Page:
JD.com (JD -1.15%), the largest direct retailer in China, lost more than 20% of its stock value this year as regulatory headwinds rattled Chinese tech stocks. However, JD still fared much better than its chief e-commerce competitors Alibaba (BABA -1.16%) and Pinduoduo (PDD -0.71%), which shed roughly 50% and 70% of their market values, respectively, this year.
JD was considered a safer bet on China's e-commerce market because it wasn't hit by a lengthy antitrust probe like Alibaba. It also didn't commit to spend all of its near-term profits on China's government-mandated "common prosperity" measures, as Pinduoduo pledged to do earlier this year.
Unfortunately, owning the best house in a bad neighborhood still couldn't shield JD's stock from the broader sell-off in China's tech sector. In addition, if we take a closer look at JD's business, it's easy to spot three bright red flags that might keep its stock in the penalty box next year.
1. Tencent's big divestment
Tencent (TCEHY -2.06%) has been JD's biggest investor since its IPO seven years ago. It still held a 17% stake in the company earlier this year.
Tencent integrates JD's online store into WeChat (also known as Weixin), which served 1.26 billion monthly active users in its latest quarter. WeChat is China's largest mobile messaging and Mini Programs platform for e-commerce services, deliveries, games, payments, and other services. Four years ago, JD and Tencent also co-invested in Vipshop (VIPS -0.91%) to integrate the smaller e-commerce company's flash sales into their own platforms.
Tencent and JD both view Alibaba as a common competitor. Tencent competes against Alibaba in the fintech, cloud platform, media, and gaming markets, while JD is Alibaba's largest rival in the e-commerce market. Therefore, pooling their resources together has been a mutually beneficial strategy.
But on Dec. 23, Tencent announced it would reduce its stake in JD to about 2.3% by distributing most of its shares to its own investors via a $16.4 billion dividend. Tencent's executive director and president Martin Lau will also leave JD's board. Tencent and JD will remain strategic partners, but this big divestment -- which was likely done to appease China's antitrust regulators -- will likely weaken the bonds between JD and its most important ally.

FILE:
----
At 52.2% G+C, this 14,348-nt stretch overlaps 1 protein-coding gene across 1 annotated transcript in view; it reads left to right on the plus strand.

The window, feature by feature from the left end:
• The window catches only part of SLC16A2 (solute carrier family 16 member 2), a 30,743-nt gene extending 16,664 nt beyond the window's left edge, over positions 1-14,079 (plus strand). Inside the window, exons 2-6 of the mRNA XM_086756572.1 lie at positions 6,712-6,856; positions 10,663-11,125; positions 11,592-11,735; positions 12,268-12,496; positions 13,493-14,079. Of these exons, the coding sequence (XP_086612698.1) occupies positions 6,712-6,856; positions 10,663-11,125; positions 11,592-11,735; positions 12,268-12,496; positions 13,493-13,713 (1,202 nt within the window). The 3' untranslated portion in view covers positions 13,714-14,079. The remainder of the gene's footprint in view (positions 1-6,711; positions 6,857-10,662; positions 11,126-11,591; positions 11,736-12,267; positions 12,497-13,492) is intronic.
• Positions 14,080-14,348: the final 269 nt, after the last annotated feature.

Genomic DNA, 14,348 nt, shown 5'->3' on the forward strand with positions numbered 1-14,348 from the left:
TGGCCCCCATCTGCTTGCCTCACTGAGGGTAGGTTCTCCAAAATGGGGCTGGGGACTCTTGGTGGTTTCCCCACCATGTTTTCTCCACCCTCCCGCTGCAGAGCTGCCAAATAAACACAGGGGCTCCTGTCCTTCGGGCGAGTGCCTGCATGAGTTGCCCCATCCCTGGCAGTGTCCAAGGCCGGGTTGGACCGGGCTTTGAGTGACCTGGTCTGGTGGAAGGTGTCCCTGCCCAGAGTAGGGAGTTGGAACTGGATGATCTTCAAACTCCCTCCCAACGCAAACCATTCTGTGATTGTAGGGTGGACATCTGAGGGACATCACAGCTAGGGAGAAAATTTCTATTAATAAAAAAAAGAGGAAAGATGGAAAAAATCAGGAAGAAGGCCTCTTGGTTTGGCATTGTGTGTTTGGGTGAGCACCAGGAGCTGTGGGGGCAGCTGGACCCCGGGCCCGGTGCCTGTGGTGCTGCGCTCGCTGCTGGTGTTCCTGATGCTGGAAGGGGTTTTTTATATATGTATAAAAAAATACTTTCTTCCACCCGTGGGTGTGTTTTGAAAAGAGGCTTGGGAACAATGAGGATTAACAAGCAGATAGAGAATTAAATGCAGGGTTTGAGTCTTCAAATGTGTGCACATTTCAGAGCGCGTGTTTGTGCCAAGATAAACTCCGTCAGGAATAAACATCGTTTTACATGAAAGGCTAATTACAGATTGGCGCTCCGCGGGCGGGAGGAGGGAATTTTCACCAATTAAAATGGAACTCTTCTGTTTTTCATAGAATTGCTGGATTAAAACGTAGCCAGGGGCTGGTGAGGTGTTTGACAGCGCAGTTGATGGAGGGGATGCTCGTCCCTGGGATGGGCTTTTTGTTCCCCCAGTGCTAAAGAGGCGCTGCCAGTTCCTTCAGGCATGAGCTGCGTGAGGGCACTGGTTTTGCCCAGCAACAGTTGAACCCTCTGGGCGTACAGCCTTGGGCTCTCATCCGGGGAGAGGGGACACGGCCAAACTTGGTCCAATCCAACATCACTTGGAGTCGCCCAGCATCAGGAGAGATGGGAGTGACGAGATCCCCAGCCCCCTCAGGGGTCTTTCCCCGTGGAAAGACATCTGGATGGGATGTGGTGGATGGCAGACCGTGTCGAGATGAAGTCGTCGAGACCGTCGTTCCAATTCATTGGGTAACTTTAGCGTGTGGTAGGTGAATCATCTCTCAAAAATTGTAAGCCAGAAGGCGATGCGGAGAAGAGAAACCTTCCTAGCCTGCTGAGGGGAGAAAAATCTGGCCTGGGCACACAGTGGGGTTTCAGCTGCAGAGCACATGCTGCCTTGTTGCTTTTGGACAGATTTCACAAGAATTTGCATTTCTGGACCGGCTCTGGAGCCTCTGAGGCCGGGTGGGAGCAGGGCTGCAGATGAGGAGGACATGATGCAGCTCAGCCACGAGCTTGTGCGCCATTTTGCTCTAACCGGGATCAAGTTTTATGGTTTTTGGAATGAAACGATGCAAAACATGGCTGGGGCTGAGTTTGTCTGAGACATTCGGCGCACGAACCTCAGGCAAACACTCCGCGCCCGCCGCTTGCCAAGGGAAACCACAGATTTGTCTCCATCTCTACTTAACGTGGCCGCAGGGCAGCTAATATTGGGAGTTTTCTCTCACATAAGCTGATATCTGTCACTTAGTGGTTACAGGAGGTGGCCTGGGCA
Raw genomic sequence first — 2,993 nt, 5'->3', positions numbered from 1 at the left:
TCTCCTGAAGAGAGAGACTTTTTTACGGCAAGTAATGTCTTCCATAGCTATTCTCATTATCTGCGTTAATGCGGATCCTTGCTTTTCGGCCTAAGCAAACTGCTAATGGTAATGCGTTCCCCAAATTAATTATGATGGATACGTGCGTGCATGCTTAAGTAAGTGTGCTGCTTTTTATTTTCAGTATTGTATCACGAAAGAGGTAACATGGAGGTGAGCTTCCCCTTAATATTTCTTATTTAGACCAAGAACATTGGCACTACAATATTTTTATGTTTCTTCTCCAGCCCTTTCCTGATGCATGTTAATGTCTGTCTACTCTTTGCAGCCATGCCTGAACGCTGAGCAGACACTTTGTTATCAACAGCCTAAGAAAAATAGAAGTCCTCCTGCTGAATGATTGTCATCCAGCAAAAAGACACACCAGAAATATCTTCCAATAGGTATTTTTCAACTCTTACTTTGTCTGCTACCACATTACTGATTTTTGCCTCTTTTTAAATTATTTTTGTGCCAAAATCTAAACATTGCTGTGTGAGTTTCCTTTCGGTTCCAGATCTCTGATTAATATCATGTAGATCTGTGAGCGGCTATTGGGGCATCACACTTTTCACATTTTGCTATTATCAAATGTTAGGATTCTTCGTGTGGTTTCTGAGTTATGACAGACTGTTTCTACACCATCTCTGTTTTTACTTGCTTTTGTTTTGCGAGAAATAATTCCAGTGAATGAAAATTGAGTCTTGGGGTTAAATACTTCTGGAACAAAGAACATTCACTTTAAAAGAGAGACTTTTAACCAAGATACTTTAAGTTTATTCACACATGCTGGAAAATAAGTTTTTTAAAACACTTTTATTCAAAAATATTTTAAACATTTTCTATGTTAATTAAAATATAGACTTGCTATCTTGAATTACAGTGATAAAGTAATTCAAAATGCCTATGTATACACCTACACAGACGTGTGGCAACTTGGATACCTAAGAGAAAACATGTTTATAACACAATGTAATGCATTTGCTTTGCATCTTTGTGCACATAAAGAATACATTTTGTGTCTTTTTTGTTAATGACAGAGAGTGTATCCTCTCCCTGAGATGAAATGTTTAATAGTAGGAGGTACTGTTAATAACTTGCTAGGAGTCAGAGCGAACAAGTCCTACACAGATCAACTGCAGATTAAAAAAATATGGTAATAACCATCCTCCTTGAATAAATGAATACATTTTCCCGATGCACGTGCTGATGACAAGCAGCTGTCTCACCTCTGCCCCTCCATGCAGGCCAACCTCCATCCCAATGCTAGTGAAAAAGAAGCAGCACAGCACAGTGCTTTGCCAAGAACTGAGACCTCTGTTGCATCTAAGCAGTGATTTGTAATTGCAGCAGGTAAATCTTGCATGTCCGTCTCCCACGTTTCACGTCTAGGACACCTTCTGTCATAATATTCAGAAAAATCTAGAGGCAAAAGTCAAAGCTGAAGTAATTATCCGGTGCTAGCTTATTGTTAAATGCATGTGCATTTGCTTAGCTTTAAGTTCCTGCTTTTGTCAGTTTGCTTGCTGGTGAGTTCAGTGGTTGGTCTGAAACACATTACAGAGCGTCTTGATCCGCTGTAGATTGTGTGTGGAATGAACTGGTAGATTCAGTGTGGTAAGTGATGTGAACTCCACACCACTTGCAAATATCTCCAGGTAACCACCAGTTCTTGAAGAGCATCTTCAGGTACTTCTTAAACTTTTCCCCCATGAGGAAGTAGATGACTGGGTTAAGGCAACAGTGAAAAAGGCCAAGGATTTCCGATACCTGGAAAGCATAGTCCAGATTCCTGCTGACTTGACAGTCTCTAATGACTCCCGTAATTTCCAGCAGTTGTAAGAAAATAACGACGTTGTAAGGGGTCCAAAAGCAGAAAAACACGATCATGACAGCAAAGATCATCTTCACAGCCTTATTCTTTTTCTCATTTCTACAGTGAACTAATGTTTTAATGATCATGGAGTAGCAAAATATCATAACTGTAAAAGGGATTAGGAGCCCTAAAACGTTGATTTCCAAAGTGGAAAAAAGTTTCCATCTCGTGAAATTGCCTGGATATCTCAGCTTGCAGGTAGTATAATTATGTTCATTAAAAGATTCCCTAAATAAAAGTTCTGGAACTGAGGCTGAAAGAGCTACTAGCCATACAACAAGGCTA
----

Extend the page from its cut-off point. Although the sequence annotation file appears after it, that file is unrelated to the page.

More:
2. JD isn't immune to regulatory headwinds
JD hasn't been slammed by a massive antitrust probe yet, but it's been hit by a series of smaller fines over the past year. China's State Administration of Market Regulation (SAMR) has already fined JD numerous times in response to its "irregular" pricing strategies, "false" advertisements, and other undisclosed violations of antitrust laws.
Last month, JD, Alibaba, Baidu (BIDU -1.88%), and dozens of other companies were fined for previously unreported deals. The individual fines were small, at just 500,000 yuan ($78,497) each, but they indicate the SAMR will closely scrutinize all of JD's future investments and acquisitions.
But that's only half of the problem. In the U.S., the Securities and Exchange Commission (SEC) plans to delist shares of foreign companies that don't comply with tighter auditing standards for three consecutive years. Regulators in China and the U.S. are also scrutinizing the variable interest entity (VIE) structure, which enabled Chinese tech companies like JD to go public in the U.S. through holding companies in the Cayman Islands.
If JD refuses to comply with the new auditing standards or the VIE structure gets banned, its U.S. investors might need to trade their ADR shares for its Hong Kong-listed shares. All that regulatory pressure could limit JD's gains.
3. The "common prosperity" pressure could squeeze its margins
Earlier this year, China launched a "common prosperity" drive, which pressured companies to fund government-backed initiatives and redistribute their wealth.
Alibaba pledged to spend 100 billion yuan ($15.7 billion) on those causes over the next five years. Pinduoduo is allocating all of its quarterly profits toward a 10 billion yuan ($1.6 billion) goal of upgrading agricultural systems for lower-income and rural areas, which needs to be fulfilled before it uses any of its profits to expand its core business.
JD didn't set any concrete commitments like Alibaba and Pinduoduo, but it recently expanded its benefits for its drivers and established a trade union for all of its employees. These decisions could benefit its workers and prevent JD from being targeted by government regulators, but they'll also likely squeeze JD Retail's low-single-digit percentage operating margins.
These red flags will keep investors away
Analysts expect JD's revenue to rise 29% this year, which seems like a solid growth rate for a stock that trades at less than one times this year's sales. However, they also expect its higher investments and regulatory headwinds to reduce its net income by 2% this year -- which is a tepid growth rate for a stock that trades at 36 times forward earnings.
JD's earnings growth might stabilize next year, but the unpredictable headwinds will likely prevent investors from paying a premium for the stock. Therefore, I expect JD's stock to remain under a lot of pressure in 2022.